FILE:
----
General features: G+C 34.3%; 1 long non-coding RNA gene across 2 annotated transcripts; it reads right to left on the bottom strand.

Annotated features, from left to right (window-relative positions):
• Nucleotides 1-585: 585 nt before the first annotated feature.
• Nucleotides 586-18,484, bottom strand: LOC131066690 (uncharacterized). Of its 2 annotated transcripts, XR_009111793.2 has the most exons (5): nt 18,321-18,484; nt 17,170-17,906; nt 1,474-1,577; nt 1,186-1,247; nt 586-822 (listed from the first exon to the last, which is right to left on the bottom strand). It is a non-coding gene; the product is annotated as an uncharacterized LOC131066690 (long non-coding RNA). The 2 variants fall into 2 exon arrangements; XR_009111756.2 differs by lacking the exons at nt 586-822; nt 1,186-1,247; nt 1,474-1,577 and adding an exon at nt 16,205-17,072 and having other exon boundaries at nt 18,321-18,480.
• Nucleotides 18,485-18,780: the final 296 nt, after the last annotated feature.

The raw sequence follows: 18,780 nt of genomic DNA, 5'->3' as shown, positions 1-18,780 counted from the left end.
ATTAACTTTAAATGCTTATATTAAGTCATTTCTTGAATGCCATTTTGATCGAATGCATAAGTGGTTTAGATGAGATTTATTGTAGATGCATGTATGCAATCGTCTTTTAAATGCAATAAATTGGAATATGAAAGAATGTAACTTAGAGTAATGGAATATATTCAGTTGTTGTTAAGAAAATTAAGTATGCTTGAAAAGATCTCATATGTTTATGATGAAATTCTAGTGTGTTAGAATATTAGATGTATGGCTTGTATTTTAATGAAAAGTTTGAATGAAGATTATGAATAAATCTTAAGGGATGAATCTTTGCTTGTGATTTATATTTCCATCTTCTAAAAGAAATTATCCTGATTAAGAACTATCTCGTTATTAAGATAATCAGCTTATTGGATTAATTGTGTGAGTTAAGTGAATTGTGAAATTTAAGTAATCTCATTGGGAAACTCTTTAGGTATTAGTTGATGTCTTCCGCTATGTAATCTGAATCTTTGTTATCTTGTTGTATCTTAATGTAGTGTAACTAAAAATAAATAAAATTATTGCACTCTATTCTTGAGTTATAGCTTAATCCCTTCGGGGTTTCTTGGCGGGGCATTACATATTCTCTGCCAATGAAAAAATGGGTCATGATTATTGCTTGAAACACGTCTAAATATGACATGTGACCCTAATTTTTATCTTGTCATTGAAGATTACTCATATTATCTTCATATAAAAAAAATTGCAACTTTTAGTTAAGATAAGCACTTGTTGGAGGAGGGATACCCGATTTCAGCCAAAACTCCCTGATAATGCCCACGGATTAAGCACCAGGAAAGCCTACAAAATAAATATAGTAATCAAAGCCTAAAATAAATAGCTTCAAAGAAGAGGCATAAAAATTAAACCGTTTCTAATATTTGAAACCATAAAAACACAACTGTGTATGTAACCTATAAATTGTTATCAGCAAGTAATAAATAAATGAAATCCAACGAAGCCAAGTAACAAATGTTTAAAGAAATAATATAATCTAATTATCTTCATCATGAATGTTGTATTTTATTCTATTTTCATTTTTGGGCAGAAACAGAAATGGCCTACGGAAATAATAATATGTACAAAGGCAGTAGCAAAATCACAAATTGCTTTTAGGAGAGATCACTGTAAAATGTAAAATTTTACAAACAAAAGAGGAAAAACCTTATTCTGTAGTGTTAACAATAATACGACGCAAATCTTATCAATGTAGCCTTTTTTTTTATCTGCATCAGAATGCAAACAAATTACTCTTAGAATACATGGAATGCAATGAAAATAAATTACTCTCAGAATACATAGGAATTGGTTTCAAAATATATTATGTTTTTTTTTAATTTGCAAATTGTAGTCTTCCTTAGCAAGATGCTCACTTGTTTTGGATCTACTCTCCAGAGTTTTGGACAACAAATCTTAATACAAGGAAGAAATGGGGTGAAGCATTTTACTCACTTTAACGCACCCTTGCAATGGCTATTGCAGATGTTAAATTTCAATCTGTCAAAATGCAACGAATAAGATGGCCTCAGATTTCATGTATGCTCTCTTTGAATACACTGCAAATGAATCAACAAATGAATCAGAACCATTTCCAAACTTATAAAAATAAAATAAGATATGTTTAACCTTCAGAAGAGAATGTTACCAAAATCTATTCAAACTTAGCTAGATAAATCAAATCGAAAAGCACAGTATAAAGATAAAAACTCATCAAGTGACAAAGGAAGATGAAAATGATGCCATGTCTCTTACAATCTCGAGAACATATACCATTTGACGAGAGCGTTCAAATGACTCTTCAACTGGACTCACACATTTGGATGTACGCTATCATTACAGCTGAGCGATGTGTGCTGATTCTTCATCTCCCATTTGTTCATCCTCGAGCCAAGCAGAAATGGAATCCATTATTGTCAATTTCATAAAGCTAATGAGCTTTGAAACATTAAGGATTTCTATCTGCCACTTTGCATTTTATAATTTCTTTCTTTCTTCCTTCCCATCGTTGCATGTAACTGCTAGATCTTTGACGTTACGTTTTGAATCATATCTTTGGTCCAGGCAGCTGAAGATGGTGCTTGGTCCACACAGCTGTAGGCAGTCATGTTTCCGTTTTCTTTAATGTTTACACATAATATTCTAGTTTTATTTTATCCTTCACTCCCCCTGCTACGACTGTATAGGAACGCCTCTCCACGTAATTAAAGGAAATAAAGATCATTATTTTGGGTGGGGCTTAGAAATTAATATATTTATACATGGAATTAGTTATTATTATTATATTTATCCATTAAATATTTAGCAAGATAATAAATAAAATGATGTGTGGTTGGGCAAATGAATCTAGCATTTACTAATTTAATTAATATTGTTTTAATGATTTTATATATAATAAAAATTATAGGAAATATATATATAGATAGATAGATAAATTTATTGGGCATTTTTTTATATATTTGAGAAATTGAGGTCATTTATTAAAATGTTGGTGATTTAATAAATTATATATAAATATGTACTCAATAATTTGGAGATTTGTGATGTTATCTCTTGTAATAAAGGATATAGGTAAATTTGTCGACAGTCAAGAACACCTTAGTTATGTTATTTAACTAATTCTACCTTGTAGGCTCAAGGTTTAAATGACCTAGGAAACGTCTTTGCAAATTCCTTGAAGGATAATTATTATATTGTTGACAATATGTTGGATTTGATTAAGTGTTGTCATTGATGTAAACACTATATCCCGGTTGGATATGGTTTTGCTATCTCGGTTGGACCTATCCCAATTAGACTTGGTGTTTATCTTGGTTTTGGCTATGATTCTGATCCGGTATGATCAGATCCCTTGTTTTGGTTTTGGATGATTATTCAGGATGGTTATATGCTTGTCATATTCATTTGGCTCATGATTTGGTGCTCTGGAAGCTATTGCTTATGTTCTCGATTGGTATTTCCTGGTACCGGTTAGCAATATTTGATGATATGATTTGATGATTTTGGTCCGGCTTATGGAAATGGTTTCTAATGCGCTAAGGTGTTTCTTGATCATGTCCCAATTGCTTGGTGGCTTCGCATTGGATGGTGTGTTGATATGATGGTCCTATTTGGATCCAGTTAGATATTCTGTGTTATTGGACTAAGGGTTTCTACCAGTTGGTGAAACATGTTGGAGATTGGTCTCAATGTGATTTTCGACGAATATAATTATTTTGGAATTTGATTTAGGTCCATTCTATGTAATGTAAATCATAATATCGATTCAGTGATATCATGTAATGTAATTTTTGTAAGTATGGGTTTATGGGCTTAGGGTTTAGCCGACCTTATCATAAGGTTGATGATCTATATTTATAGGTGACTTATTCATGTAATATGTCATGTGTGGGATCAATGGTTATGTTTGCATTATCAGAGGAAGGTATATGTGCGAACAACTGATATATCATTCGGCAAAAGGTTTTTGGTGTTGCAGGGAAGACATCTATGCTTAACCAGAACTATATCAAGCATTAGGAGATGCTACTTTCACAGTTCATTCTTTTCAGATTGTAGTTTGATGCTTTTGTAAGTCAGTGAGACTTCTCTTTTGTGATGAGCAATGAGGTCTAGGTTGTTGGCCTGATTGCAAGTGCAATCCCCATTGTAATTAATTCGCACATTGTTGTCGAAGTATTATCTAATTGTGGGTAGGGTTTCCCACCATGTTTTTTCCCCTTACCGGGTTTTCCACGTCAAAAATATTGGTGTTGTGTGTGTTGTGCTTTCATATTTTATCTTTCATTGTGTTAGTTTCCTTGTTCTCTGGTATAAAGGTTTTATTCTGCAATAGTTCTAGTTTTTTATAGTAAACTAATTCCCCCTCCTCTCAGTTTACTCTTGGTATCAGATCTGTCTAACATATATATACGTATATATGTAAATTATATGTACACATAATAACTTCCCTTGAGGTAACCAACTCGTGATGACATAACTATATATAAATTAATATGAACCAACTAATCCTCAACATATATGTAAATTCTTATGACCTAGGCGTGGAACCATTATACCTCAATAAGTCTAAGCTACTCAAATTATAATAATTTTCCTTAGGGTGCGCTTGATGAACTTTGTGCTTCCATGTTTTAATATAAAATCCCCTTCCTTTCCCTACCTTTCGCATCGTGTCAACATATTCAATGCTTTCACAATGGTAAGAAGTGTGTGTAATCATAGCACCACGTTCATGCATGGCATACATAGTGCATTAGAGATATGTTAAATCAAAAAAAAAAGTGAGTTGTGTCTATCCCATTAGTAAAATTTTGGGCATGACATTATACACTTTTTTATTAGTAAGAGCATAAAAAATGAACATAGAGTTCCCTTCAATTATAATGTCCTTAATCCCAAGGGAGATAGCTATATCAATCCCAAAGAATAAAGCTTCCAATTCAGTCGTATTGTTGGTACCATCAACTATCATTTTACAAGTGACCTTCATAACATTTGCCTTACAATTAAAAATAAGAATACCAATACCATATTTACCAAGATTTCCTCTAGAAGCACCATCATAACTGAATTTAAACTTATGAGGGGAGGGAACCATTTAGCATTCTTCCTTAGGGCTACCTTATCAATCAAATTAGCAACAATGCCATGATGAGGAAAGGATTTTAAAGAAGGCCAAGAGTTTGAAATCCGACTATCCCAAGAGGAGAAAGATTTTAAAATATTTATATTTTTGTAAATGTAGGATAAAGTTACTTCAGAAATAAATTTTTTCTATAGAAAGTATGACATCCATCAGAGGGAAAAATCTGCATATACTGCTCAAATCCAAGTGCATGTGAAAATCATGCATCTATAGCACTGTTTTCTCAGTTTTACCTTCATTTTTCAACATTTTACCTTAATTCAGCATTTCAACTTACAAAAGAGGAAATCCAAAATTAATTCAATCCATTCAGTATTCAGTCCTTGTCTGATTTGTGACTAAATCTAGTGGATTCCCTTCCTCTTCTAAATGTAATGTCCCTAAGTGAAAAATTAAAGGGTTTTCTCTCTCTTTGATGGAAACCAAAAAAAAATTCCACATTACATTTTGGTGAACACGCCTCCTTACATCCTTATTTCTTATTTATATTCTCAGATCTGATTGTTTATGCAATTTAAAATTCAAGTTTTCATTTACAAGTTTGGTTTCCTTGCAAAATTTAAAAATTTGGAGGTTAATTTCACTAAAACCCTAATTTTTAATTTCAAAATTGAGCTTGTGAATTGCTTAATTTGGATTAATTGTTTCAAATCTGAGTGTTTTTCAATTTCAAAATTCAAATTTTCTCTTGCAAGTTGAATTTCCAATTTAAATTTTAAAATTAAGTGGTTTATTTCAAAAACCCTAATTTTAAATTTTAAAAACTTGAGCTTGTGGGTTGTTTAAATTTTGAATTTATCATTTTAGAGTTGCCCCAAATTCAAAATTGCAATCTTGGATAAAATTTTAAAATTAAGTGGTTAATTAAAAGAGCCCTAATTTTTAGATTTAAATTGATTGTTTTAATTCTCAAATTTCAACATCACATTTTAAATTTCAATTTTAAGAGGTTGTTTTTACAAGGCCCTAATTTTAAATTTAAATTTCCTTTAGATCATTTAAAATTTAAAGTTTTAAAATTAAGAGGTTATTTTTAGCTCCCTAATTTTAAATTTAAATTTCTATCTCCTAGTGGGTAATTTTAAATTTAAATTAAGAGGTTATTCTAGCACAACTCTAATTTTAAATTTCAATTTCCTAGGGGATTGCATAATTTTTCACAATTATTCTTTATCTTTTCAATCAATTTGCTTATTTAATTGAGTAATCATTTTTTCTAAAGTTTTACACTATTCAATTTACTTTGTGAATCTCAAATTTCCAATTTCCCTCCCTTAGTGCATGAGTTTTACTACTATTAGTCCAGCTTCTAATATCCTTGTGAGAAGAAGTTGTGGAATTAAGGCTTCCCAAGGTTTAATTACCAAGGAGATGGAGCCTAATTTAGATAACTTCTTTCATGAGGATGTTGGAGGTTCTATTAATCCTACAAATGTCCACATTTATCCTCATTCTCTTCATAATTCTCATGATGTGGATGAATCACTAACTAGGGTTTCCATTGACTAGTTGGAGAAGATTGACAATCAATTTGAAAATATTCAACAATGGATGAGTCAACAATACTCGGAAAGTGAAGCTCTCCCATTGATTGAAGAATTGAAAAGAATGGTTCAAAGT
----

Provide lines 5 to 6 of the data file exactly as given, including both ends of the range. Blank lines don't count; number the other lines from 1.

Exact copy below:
• Nucleotides 18,485-18,780: the final 296 nt, after the last annotated feature.

The raw sequence follows: 18,780 nt of genomic DNA, 5'->3' as shown, positions 1-18,780 counted from the left end.